Karl Winckel is a senior hospital pharmacist working at the Princess Alexandra (PA) Hospital. He has an interest in a wide range of clinical areas including evidence based medicine, cardiology, diabetes, mental health and geriatrics, however his main interest is in education and training.
He has coordinated extended training for nurses, allied health care workers, and doctors. He has also been heavily involved in developing training programs for hospital pharmacists and intern pharmacists.
As a conjoint member of staff working at the University of Queensland, Karl is involved in teaching in a wide range of areas including cardiology, diabetes care of the elderly, mental health, dermatology and neurology.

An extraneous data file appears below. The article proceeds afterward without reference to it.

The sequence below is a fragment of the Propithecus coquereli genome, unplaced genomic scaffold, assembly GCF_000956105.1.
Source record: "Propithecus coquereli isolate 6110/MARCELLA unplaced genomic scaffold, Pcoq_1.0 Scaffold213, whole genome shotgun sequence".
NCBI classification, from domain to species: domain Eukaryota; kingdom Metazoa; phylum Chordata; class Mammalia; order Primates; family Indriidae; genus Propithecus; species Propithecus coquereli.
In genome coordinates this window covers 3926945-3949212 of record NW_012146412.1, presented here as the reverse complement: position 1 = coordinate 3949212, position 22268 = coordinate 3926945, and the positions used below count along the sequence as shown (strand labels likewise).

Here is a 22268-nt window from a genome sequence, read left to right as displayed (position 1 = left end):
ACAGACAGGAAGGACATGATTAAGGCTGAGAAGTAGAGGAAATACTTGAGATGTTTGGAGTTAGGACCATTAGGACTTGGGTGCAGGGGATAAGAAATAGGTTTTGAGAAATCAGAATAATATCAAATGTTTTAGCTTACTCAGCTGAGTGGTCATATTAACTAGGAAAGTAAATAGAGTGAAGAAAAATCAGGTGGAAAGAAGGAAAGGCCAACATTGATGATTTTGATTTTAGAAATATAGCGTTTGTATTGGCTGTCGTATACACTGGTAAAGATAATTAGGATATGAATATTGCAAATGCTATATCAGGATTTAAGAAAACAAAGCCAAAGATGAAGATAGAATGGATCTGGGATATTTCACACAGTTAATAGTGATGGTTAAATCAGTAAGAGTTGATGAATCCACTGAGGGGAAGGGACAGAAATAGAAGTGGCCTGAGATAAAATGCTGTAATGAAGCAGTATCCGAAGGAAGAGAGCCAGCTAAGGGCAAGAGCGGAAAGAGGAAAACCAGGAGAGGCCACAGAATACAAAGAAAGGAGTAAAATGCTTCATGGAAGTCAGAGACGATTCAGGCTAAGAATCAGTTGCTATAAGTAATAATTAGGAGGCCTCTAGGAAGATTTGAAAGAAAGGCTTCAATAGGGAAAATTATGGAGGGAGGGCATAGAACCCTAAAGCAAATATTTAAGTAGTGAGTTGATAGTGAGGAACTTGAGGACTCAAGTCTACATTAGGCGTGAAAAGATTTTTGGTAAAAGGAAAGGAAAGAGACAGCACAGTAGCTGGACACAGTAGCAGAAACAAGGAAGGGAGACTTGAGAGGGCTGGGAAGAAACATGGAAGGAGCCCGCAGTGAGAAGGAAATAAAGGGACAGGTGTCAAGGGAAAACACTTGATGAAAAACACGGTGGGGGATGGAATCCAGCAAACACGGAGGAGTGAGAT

Ketoacidosis is a serious complication of diabetes, and is commonly caused by hyperglycaemia secondary to missed or inadequate insulin doses. In February this year the European Medicines Regulatory Agency (EMA) published information on ketoacidosis associated with sodium/glucose cotransporter 2 (SGLT2) inhibitors. This information listed ketoacidosis as a potential risk in patients taking SGLT2 inhibitors (a class of type 2 diabetes medicines). Rare cases of ketoacidosis, including life-threatening ones, have occurred in patients taking SGLT2 inhibitors for type 2 diabetes. Many of these cases have been atypical, with patients being euglycaemic instead of hyperglycaemic. This is problematic as many healthcare professionals may not be aware of the possibility of ketoacidosis in a patient with normal or mildly elevated blood glucose levels. This presentation aims to discuss the proposed mechanism, frequency, and prevention of ketoacidosis in patients taking SGLT2 inhibitors. It also aims to discuss whether causation exists between SGLT2 inhibitors and ketoacidosis or if these case reports are a result of confounding. The case of ketoacidosis with SGLT2 inhibitors will also be used as an example to discuss the problems of identification of rare adverse effects in clinical trials of new medicines which lack sufficient power to identify these adverse effects.